At this point, we don’t know about how much of a knife edge that Zimmerman was or was not on. We know that, most likely (given that humans are fallible and busy LEO’s are on occasion moreso), Zimmerman made 46 911 calls in the months prior. A gated community typically implies that if one is reasonably attentive it becomes easier to determine who is a neighbor and who is a stranger, but is otherwise largely irrelevant to the case at hand. Following someone and calling it in to 911 is all well and good if you believe suspicious activity is happening – it is questionable, barring observation of a crime in progress, whether it is wise to engage the individual of whom you are uncertain in conversation. If the local police are warning you off, such a warning tilts the decision even more towards disengagement or (at a minimum) observation from a distance. If observed is an aggressor, things may go south rather rapidly if contact is made. In the Martin-Zimmerman interaction we know that conversation took place, we know that Zimmerman (a Latino, since that seems so important to some folks) was bleeding from the nose and the back of the head when officers arrived, and we think we know that a single shot was fired from Zimmerman’s gun, killing Martin (it is a long shot, but barring minor miracles, unlike on TV it is unlikely that ballistic evidence is fully analyzed quite yet…or that it *can* be; CSI Miami gets a lot more breaks than real cops, and bullets bend/smoosh/compress in ways that can compromise a match-up with a given firearm).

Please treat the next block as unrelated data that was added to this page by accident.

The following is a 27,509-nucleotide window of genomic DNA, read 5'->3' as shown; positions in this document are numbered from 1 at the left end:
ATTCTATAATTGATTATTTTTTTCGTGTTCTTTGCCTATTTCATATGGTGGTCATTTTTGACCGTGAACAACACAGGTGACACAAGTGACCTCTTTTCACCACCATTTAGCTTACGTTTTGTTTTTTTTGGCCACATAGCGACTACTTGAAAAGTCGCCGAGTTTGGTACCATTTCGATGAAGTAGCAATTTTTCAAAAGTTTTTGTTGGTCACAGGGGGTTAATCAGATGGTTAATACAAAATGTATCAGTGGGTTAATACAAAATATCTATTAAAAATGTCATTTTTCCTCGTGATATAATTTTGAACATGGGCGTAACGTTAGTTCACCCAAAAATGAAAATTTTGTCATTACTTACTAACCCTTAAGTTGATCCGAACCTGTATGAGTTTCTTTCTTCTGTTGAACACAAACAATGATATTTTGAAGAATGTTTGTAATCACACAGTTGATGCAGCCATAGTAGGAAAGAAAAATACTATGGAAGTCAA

But they have this deranged law, so Zimmerman can just say it was self-defense, and the police can’t arrest him and prosecutors can’t prosecute him.
Actually, the law doesn’t say that. The law does mean that police actually must prove that Zimmerman did not act in self-defense once such a defense is claimed. They actually have to prove a case, and honor that entire silly notion of “innocent until proven guilty”. Granted, “innocent until proven guilty” may be a new concept for many – lynching in the press and on the ‘net is swifter, and in Zimmerman’s case we apparently have folks eager to go do the job out in the real world.
This is crazy. It’s stark raving nuts.
Well, if you were talking about the real world rather than the agenda-driven fantasies of professional agitators…perhaps. I’m pretty ok with an actual investigation (there are two, both the local Sheriff’s office and the U.S. Justice Department), bringing charges if appropriate, and then a jury trial. Certainly seems a more likely path to justice than “we all know”, the “person shot was young and black so of course a victim and harmless” (black has nothing to do with harmless or not harmless, and young doesn’t have an awful lot more relevance to matters).
The lawyer for Trayvon’s parents, Benjamin Crump, said at a news conference on Tuesday that Trayvon was speaking to his girlfriend on his cellphone minutes before he was shot, telling her that a man was following him as he walked home.